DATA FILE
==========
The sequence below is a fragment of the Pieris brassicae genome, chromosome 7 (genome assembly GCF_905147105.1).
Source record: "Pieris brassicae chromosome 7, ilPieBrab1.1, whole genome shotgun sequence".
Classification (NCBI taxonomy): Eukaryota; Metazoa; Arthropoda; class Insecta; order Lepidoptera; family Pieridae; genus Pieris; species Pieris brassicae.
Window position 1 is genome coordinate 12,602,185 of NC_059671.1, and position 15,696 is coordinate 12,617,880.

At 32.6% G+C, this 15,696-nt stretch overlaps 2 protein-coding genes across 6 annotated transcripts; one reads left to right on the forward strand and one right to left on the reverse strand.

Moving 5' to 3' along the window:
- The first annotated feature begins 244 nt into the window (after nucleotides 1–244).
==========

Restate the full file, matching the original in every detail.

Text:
The sequence below is a fragment of the Pieris brassicae genome, chromosome 7 (genome assembly GCF_905147105.1).
Source record: "Pieris brassicae chromosome 7, ilPieBrab1.1, whole genome shotgun sequence".
Classification (NCBI taxonomy): Eukaryota; Metazoa; Arthropoda; class Insecta; order Lepidoptera; family Pieridae; genus Pieris; species Pieris brassicae.
Window position 1 is genome coordinate 12,602,185 of NC_059671.1, and position 15,696 is coordinate 12,617,880.

At 32.6% G+C, this 15,696-nt stretch overlaps 2 protein-coding genes across 6 annotated transcripts; one reads left to right on the forward strand and one right to left on the reverse strand.

Moving 5' to 3' along the window:
- The first annotated feature begins 244 nt into the window (after nucleotides 1–244).